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Most Adobe Photoshop artists don't make use of Smart Objects, and thus miss out on a potentially very powerful tool. With Smart Objects you can create a complex transformation once and then swap out the contents for any artwork you choose. In this workshop, Photoshop artist and author Steve Caplin shows you how you can use Smart Objects to enhance almost all your Photoshop work. Learn to simplify and speed up repetitive tasks, and create templates that can be repurposed as many times as you wish.
All the filters added to the pictures in this gallery can cope with a little perspective distortion without looking forced. But what if we want to work with a filter that isn't as universal as those we've applied here? How do we force a Smart Object filter into perspective? Let's look at the closest example. Layer one, the largest picture that we've placed. We will zoom in on this so we can see it bigger. As these are Smart Filters, we can edit them and even remove them, so let's hide the method in Filter we'd applied to it. Instead, let's go to Filter > Texture > Patchwork.
And we can see this adds a regular grid of lines onto our image. Let's increase the square size so we can see this more clearly, and maybe increase the relief so it's nice and sharp. And we can see there's now apparent depth to this image. It does look as if it's made out of thousands of tiny mosaic squares. So, we'll say OK to this. Right away, we can see a problem. Although there's a regular group of squares, there's no way that it's matching the perspective of the frame that it's inside. You can see the horizonal lines are going straight horizontal at the top here where they should be following the line of the top of the frame. So, how can we fix that? It's a two step process, and the first step is to undistort this image.
So, if we go into Free Transform again, as always happens with Smart Objects. First of all, we'll get this warning saying, Smart Filters applied to this when we turned off while the transformed is being previewed. Well, that's understandable. When we distort this or un-distort it, we don't want to see the Smart Object over the top, so we'll just say OK to this. And now, we can see our original transformation in place here, so let's undo this. We'll pull the handles, holding the Cmd on a Mac, Ctrl key on a PC, so we can adjust each corner individually.
And there is our original picture, undistorted. And when we say OK to this by clicking Enter, what's going to happen is that our Smart Filter is now reapplied. And you can see the Smart Filter now matches the shape of the picture perfectly. Of course, the picture is now not at all distorted to fit that frame. So, how do we do this? Well, this is where the second step of the process comes in. And it's a little surprising, but the answer is to turn this Smart Object into a Smart Object. That may sound ridiculous, but watch what happens.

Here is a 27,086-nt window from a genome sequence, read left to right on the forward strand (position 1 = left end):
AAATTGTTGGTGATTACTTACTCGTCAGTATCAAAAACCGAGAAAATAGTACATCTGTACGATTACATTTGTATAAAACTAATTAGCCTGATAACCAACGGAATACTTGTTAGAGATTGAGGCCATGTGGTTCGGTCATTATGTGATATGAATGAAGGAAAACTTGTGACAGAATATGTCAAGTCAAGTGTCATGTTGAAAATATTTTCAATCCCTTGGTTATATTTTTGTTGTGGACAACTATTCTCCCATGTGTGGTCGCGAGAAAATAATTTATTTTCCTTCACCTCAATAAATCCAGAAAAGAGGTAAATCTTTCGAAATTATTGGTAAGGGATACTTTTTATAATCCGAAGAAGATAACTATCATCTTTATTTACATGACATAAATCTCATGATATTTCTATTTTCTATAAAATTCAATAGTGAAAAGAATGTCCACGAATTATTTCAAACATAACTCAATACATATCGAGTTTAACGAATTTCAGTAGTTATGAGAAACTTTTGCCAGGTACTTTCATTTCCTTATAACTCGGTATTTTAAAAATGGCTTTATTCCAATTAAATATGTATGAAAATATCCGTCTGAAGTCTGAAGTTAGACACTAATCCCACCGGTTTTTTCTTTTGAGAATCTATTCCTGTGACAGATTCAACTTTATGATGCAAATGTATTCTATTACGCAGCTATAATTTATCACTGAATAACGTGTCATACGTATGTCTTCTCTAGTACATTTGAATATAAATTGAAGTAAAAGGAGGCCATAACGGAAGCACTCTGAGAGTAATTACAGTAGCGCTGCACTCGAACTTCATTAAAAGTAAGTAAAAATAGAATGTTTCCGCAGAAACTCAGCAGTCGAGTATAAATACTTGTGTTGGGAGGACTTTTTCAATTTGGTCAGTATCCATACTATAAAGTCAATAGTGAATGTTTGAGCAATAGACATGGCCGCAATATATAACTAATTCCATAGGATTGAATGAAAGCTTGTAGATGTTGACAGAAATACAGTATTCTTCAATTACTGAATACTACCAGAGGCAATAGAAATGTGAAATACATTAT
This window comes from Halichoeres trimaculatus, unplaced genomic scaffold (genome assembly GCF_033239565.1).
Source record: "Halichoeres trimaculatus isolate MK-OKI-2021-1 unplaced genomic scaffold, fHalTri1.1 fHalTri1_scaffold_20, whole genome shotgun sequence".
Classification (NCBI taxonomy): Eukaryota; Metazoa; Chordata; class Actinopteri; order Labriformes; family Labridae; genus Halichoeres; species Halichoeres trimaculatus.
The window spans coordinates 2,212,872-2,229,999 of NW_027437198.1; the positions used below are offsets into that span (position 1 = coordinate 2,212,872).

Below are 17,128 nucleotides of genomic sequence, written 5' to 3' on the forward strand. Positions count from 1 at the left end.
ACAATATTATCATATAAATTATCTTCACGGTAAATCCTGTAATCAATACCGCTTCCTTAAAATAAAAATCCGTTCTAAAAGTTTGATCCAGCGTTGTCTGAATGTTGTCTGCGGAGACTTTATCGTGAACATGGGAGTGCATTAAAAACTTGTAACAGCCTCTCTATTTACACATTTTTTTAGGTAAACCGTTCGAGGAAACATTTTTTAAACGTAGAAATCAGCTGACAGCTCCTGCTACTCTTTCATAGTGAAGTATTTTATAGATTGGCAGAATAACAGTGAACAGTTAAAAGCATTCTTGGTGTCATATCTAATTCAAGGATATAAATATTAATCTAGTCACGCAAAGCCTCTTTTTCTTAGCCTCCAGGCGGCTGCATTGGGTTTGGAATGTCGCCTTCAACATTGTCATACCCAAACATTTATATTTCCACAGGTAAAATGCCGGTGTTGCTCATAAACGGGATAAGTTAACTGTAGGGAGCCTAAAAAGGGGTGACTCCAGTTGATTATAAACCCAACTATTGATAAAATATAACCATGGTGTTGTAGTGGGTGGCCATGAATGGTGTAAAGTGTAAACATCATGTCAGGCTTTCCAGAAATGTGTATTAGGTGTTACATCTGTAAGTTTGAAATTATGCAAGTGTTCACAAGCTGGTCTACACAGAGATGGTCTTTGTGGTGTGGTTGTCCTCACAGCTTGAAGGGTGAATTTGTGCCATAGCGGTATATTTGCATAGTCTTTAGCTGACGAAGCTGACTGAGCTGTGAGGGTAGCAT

There's our layer, and if we go to Layer menu, we can go to Layer > Smart Objects > Convert to Smart Object. What happens here is it's nesting one Smart Object inside another one, which means when we now apply Free Transform to this, we can pull it down to make it match the perspective of the frame. And you can see we're having to work with the entire layer here.
That's because we left it one Smart Object inside another, and there was a mask attached to the Smart Filter. And it's just about possible to see the angles of these prospective lines in the background as we're dragging, and that looks pretty good. We're now getting the bottom line of mosaics and the top line to light up with our picture frame, so let's say OK to that.
And when we zoom in, we can see quite clearly how these perspective lines do more or less follow. Okay, it's not quite right at the bottom so let's go into Free Transform again and pull up that bottom handle a little bit more. That's about right. So, there is our mosaic in perspective. And that's happened because we'd taken one Smart Filter, and nested it inside another. If we double-click this to open the Smart Filter contents, there is our Smart Filter, and you can see, there it is with our filter applied.
We could then double-click this one to open up the contents of this Smart Filter. So, this is our original picture nested inside our Smart Filter, which is itself, nested inside another Smart Filter. And that's how we're able to create this editable perspective effect. By nesting Smart Objects within each other, we're able to apply different kinds of distortions that allow us to view filters in the perspective otherwise would have been impossible.
Another thumbs up for Smart Objects.
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